During or after a storm, the plant may flush the majority of the contaminants out in an hour, said Thomas.

EPRI partnered with the consulting company Windward Environmental and University of Florida researchers to better understand the risks of episodic copper and zinc exposure to the fathead minnow and a certain type of water flea. They consistently found that shorter exposure times led to lower mortality rates. “The results of this research suggest that water quality permits based on an assumption of long-term, continuous exposure to pollutants will overestimate the toxicity to aquatic life,” said Thomas.

Photo courtesy USGS

The findings prompted the question, could water quality standards and permits be made more effective by accounting for the intermittent nature of discharges? To answer this question, EPRI developed the biotic ligand episodic exposure model, which is expected to be available this year for testing by utilities.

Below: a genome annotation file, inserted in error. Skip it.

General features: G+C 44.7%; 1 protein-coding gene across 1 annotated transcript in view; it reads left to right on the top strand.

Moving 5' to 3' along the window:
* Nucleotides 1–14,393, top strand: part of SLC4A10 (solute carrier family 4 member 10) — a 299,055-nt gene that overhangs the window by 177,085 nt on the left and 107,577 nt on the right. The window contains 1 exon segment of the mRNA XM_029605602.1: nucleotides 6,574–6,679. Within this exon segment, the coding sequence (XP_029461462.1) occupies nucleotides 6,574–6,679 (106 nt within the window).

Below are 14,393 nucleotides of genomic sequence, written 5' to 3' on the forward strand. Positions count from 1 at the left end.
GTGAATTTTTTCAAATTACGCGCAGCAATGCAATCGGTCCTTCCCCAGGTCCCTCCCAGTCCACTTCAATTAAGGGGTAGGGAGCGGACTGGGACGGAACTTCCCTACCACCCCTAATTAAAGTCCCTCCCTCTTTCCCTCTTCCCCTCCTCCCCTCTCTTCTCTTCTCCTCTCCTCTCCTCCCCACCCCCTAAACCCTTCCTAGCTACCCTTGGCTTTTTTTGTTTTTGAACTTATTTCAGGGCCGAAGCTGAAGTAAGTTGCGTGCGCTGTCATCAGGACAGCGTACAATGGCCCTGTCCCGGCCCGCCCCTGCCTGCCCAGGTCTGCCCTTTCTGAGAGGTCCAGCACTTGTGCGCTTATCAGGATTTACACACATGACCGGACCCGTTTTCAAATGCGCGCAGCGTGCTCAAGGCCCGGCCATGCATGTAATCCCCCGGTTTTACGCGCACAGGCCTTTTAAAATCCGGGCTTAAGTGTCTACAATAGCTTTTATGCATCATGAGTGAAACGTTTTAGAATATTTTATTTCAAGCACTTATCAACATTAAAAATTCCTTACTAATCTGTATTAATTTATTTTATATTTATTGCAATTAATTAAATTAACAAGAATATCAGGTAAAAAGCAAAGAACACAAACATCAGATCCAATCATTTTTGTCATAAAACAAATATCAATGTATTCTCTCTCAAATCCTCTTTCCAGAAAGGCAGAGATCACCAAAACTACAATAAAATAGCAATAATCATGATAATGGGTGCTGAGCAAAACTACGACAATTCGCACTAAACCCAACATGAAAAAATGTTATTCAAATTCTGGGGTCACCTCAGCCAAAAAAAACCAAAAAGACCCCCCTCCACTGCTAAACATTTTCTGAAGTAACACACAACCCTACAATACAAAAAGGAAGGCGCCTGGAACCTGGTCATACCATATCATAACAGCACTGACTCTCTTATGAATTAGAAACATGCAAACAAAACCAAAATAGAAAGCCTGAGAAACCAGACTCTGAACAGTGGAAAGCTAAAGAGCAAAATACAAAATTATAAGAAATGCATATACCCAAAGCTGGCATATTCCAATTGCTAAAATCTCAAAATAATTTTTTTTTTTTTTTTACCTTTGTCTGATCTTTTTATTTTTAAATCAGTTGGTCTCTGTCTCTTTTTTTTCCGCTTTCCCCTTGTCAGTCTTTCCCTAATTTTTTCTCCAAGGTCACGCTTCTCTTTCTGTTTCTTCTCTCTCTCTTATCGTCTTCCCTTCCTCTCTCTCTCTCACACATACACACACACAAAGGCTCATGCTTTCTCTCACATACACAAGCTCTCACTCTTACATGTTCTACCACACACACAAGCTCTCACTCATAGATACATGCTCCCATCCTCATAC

To assess exposure of aquatic organisms to zinc and copper, users input into the model information on a discharge’s zinc, copper, and dissolved ion concentrations as well as its organic content, pH , and temperature. Another key input is the amount of time the organisms are exposed to each of the measured parameters. The output of the model is the likelihood of toxicity of a given discharge to various aquatic organisms. In the short term, this model offers value in characterizing the potential toxicity of stormwater and other intermittent discharges. In the long term, if the model is adopted by the EPA and state regulators, it could be used to determine site-specific permit limits.

“This model can enable utilities to conduct site-specific analyses that take into account the actual exposure of aquatic life to zinc and copper,” said Thomas. “It can inform permit limits based on a more accurate understanding of the impacts of pollutants while minimizing the use of assumptions about how long aquatic life is exposed.”

Key EPRI Technical Experts:

Jeff Thomas
For more information, contact techexpert@eprijournal.com.

Artwork by Edge Design